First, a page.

The name should not be too promising, not too difficult to pronounce and it could still be unusable in a new market, according to local regulations.
Naming in pharma is a minefield.
Here we concentrate on so-called proprietary names, or trademarks, where the aim is to establish a name which is to be used exclusively for the company applying for it. Focus will also be on prescription drugs.
In fact, trying to create names for pharma there is a keyword, more important than anything else: Unpredictability. You must always be prepared for surprising mental explosions coming from various sources. We created the name Brilinta for AstraZeneca. It was approved in the US by FDA without any particular difficulties but EMA took the decision that it was too promising because of the similarity to “brilliant”. Another name, Brilique, had to be created for Europe.
The former information director of Astra Zeneca had some favourite examples based on Swedish; Osobra (oh, very good) or Fabulosid. However, they would never be accepted by Swedish authorities.
This is the norm in most countries but now and then you can see names that are transparently quite promising. Abilify is registered worldwide and in my eyes, it is just promising and has no other qualities.
Another totally unpredictable area is handwriting tests. We created a relatively transparent name for Nycomed. It was for an osteoporosis product with effervescent distribution. The name, Steovess, was very much appreciated and legal checks looked also very promising. EMA accepted it but in the US, it was turned down because of similarity to another drug: Atelvia. It might also be that Atelvia is also used for osteoporosis in many countries, but of course this was impossible to foresee as the names are quite different but our theory is that FDA pays much attention to the kind of letters used. They look at consonants with ”staples”. Let’s compare Steovess and Atelvia. T is the only letter with a staple and there is another famous example: Avandia and Coumadin were regarded to be too similar and also here we only find the d with a staple.
The last article I wrote was about the INN-system. A general recommendation is to avoid stems in stem position. Some of them are distinct and defined as suffixes or prefixes but there are also many stems containing only one or two letters, which totally lack distinctiveness. Like suffix –al, -ine or infix –io-. A prefix I mentioned in my last article was Ni- defining Nicotine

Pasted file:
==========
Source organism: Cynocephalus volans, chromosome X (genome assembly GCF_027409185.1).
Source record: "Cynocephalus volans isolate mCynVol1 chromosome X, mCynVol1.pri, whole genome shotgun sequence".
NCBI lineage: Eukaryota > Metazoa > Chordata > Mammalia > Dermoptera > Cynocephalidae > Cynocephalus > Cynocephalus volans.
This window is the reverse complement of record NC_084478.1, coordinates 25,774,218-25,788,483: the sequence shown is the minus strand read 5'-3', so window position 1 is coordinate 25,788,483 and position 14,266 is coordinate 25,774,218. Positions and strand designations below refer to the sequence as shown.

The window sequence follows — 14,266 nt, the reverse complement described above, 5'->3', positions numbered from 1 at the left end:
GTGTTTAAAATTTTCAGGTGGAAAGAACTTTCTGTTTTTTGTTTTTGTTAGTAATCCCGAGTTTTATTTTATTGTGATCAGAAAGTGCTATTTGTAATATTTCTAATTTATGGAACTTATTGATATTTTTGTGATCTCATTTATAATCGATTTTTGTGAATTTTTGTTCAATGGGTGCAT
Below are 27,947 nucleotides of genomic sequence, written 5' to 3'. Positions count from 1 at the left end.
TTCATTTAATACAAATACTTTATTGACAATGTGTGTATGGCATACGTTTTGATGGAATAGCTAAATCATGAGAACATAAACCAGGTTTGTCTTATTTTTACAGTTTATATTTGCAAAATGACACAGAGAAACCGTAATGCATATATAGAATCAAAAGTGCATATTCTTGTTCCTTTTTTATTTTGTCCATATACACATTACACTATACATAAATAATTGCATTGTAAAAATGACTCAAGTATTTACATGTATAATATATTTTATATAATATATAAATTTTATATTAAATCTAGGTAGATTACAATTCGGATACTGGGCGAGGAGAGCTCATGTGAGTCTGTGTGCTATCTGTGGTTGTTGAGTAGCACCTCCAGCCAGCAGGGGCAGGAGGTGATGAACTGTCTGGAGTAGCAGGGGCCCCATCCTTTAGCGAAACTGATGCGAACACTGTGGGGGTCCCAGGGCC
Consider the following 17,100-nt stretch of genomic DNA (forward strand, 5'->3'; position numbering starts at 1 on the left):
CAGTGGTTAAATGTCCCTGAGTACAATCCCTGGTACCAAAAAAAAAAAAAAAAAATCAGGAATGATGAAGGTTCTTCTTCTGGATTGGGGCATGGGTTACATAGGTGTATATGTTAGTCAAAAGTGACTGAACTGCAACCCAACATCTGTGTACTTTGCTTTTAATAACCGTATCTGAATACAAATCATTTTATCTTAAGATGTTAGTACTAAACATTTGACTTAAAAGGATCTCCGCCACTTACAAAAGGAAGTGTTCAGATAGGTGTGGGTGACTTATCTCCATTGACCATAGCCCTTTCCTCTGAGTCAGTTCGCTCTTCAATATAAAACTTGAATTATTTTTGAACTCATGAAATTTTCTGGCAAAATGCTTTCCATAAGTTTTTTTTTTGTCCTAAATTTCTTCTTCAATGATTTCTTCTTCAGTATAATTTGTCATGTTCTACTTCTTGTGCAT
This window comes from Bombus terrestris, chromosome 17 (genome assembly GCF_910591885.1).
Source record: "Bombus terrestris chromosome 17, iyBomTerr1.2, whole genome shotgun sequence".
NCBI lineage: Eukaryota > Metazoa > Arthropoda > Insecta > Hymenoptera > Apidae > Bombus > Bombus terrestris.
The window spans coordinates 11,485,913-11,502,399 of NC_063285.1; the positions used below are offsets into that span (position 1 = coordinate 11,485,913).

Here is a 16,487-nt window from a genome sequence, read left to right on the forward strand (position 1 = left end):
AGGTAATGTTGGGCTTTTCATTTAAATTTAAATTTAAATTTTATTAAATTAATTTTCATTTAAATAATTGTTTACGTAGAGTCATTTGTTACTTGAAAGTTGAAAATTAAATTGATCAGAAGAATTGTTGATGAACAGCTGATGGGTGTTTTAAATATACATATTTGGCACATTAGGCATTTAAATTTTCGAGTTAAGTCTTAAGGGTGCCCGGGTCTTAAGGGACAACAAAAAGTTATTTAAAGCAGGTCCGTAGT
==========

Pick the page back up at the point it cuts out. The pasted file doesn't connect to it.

The real advice is ”avoid stems “at least” in stem positions” but we doubt that EMA or FDA would reject names with the non-distinctive stems
There are many more rules. The name should not convey any misleading pharmaceutical or in general “bad” connotations, not be misleading or offensive, be pronounceable within all markets where it is used and should not convey any promotional message. And finally, it shall not be too similar to other names used in pharma.
Well. What is the conclusion: is it impossible to find new trademarks? No, it is not. The unpredictability can lead to surprisingly simplified names coming through. We created the name Instanyl for Nycomed; ”instant fentanyl”.
Finally, I will give you some general advice when it comes to creating names, clearing them and how to think if you find other similar trademarks or INNs.
How to create a trademark for pharma-products
- Create many names in different directions. Try to avoid banal or common morphemes like –al, -on, -yl etc. as they will hardly contribute to originality. Try to think different in almost every aspect. Try to create names with various “staples, like b,d,g,j, y,p,t,k and y.
- Make your plans early. You must have time and space for several negative decisions coming up. NB! Unpredictability!
- You can make a lot of searches for free on the net. But even if you do not find identicals it does not say much. Our advice is to seek an expert to guide you through.
- Avoid INN-stems totally with exception that you can try the one designed for your active ingredient. Also, here we would advise you to consult an expert. Though you can find free sources on the internet like “USAN-stem book” it is not an easy thing trying to identify the stems as you do not know which letter they start with. There are companies to find that can help you with this, e.g. Skriptor and Trademark Now.
- If you find a name existing as a pharma name anywhere in the world, delete it immediately. There are several sources to do these searches. Most reliable is perhaps Pharma in Use via CompuMark’s Saegis, but you can in fact find quite useful information free on for example www.drugs.com.
- Trying to evaluate names legally is very complex, not least because of the masses of trademarks. But there are some useful rules which are good to know: When you find anything similar in use: delete. If you find a trademark registered last five years it is a bad sign but there is still some hope under the conditions that you get your trademark rights. FDA and EMA do not consider when you got your trademarks rights so we think the rule is “first come, first served”. If a trademark is registered for more than five years and not in use it is always possible to try to get it cancelled.
//This is un unedited version of an article originally written by Peter Ekelund for Life Scence